Buydown: A payment to the lender from the seller, buyer, or third party, or some combination of these, that causes the lender to reduce the interest rate during the early years of the loan.

Cap: In adjustable rate mortgages, the limit on how much the interest rate or monthly payment can change.

Closing: The final procedure in which documents are executed and/or recorded, and the sale (or loan) is completed.

Closing Statement: The statement which lists the financial settlement between buyer and seller, and also the costs each must pay.

CMA: CMA, or Competitive Market Analysis, is a comparison of homes similar to a seller’s home in terms of size, style, features, and location that have sold recently or are on the market.  A CMA is prepared by a real estate agent to help set a home’s listing price.

Contingency: Commonly, a stated event which must occur before a contract is binding. For example, a home sale may be contingent upon the buyer obtaining financing.

Deposit: A portion of the down payment given by the buyer to the seller or escrow agent with a written offer to purchase. Paying a deposit shows good faith on the part of the potential buyer.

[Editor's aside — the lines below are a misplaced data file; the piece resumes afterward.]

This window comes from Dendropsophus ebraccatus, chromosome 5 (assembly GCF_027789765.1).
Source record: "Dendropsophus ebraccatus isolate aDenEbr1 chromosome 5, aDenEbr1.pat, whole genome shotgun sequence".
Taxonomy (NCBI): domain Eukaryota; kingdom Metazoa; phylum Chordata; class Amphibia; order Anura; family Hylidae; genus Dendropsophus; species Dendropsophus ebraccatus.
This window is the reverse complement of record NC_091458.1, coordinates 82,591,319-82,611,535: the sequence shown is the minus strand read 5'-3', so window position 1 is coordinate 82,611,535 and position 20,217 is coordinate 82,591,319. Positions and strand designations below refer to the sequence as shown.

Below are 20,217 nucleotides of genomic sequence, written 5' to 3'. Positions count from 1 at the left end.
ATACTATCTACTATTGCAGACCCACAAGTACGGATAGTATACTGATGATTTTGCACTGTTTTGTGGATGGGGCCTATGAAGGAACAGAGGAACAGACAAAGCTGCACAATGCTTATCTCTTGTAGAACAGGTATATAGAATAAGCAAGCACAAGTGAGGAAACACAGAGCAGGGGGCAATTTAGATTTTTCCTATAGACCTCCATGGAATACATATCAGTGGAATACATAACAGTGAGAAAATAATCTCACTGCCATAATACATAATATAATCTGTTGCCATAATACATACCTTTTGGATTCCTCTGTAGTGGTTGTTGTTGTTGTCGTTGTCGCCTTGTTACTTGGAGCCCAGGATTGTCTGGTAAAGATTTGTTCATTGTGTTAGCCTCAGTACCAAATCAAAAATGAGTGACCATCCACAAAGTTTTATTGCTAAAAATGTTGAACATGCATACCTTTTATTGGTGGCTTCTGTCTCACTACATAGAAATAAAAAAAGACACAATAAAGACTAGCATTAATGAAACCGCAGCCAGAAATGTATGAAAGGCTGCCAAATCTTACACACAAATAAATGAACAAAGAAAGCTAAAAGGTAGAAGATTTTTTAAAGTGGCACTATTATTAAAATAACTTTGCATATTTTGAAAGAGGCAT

Down payment: Cash portion of the purchase price paid by a buyer from his own funds as opposed to that portion which is financed.

Escrow: A procedure in which a third (neutral) party holds all funds, documents, etc. necessary to the sale, with instructions from both buyer and seller as to their use and disposition.

FHA Loan: A loan insured by the Federal Housing Administration, a part of the Department of Housing and Urban Development. FHA insurance enables lenders to loan a very high percentage of the sale price.

Graduated Payment Mortgage: A mortgage initially offering low monthly payments that increase at fixed intervals and at a predetermined rate.

Hazard Insurance: Otherwise known as homeowners’ insurance. This is a usual requirement of a mortgage lender and an advisable safeguard for any homeowner to protect against loss.